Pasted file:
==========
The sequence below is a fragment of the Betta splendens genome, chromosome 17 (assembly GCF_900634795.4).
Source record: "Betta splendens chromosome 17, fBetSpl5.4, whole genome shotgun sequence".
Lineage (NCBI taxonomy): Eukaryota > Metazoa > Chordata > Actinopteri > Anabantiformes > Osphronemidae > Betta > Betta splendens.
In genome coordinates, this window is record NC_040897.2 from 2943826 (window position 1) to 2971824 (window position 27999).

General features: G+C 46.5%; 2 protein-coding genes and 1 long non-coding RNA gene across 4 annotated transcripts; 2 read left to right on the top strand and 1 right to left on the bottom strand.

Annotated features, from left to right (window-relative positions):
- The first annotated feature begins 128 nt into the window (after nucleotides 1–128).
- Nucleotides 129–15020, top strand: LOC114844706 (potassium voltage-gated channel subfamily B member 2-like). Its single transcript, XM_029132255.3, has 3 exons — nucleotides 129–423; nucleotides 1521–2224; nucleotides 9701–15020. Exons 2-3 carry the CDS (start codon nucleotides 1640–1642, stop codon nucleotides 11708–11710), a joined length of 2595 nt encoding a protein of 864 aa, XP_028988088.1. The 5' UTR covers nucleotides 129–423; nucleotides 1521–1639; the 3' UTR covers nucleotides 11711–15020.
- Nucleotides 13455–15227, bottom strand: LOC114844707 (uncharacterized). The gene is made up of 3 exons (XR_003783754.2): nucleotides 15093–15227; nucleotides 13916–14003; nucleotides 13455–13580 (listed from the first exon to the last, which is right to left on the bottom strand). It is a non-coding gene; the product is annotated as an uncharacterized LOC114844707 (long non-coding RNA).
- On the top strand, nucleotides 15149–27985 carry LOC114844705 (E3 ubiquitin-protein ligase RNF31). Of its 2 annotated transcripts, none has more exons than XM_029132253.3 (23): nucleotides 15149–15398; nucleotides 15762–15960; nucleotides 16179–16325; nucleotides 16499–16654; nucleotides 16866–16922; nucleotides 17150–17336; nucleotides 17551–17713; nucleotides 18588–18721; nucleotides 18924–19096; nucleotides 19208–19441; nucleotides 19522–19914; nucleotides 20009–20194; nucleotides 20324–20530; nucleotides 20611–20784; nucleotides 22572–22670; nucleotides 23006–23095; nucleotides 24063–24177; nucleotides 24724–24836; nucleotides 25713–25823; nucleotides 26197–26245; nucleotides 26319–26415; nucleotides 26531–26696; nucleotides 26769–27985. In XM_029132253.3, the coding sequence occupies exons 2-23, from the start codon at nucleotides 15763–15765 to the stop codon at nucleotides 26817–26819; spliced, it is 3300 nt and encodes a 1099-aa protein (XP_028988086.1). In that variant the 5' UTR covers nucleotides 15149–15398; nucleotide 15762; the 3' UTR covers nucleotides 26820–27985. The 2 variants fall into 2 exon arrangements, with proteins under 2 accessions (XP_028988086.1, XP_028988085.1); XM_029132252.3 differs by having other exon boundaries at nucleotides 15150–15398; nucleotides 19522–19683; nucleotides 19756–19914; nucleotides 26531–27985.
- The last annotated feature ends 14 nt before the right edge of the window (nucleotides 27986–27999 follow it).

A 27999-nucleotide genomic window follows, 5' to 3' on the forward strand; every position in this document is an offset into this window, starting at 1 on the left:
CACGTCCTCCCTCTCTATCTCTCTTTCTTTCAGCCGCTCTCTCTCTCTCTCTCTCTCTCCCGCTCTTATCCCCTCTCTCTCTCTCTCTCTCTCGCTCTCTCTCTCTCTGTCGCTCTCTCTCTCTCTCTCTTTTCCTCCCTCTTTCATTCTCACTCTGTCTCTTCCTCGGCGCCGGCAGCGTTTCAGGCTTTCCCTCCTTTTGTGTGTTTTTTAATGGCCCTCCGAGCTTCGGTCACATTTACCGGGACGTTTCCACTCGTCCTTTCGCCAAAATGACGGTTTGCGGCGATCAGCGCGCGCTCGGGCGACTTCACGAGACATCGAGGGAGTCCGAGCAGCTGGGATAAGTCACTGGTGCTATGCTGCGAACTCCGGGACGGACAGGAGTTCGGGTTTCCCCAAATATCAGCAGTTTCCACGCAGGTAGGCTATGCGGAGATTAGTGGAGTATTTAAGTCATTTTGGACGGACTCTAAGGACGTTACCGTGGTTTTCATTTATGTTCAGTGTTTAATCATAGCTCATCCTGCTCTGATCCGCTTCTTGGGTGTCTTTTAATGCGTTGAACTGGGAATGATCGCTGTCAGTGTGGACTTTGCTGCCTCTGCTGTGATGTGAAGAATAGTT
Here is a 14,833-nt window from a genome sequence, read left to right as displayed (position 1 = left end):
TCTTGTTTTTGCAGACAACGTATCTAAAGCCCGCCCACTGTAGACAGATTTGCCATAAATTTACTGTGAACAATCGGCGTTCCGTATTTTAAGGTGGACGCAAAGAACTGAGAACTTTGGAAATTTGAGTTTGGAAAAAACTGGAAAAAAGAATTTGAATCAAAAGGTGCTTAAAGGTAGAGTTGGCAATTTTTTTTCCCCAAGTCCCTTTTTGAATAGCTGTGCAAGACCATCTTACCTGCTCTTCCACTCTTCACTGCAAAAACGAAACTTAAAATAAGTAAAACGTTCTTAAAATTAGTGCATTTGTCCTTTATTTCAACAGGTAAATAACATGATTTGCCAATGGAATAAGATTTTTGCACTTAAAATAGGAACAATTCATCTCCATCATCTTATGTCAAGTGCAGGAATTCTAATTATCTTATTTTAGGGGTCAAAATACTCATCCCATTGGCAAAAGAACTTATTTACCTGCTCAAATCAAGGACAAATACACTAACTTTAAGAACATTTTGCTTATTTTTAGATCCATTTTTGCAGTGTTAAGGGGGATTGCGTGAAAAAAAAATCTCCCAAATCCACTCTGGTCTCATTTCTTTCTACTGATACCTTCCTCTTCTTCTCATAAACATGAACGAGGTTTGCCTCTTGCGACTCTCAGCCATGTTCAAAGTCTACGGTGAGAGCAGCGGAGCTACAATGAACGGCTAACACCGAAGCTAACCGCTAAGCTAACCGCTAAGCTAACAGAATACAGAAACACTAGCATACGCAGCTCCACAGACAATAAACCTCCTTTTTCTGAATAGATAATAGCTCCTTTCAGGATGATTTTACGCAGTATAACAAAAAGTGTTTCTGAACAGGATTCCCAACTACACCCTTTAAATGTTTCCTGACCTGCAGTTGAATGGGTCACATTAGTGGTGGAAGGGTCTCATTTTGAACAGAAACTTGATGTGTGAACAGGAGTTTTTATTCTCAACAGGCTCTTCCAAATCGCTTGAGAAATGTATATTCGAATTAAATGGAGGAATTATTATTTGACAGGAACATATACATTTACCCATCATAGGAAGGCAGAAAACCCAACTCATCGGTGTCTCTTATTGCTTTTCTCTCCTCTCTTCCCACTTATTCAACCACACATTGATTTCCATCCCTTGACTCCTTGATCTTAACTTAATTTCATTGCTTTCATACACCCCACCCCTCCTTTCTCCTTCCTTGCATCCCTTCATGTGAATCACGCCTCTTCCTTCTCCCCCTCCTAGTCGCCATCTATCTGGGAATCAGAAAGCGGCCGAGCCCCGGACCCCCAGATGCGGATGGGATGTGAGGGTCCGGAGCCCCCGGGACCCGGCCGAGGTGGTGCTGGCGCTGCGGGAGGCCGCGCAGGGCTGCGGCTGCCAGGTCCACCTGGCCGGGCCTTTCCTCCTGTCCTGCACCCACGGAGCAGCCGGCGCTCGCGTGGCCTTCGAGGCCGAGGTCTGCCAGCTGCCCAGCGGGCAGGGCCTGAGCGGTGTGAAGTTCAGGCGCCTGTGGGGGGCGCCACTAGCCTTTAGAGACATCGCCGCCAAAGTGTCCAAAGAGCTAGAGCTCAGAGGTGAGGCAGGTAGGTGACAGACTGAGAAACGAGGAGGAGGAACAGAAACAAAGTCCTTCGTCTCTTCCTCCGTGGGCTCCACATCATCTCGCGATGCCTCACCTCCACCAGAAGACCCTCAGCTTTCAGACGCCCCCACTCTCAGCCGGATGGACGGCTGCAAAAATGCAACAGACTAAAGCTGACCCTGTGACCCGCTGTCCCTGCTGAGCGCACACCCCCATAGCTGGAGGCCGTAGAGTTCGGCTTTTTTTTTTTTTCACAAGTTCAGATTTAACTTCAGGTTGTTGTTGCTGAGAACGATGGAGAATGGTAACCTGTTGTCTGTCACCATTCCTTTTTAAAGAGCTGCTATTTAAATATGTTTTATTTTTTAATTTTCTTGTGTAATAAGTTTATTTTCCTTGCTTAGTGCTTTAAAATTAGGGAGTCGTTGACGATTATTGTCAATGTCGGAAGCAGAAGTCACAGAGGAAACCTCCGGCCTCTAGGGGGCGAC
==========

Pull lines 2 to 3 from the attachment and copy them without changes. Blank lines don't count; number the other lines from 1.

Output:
Source record: "Betta splendens chromosome 17, fBetSpl5.4, whole genome shotgun sequence".
Lineage (NCBI taxonomy): Eukaryota > Metazoa > Chordata > Actinopteri > Anabantiformes > Osphronemidae > Betta > Betta splendens.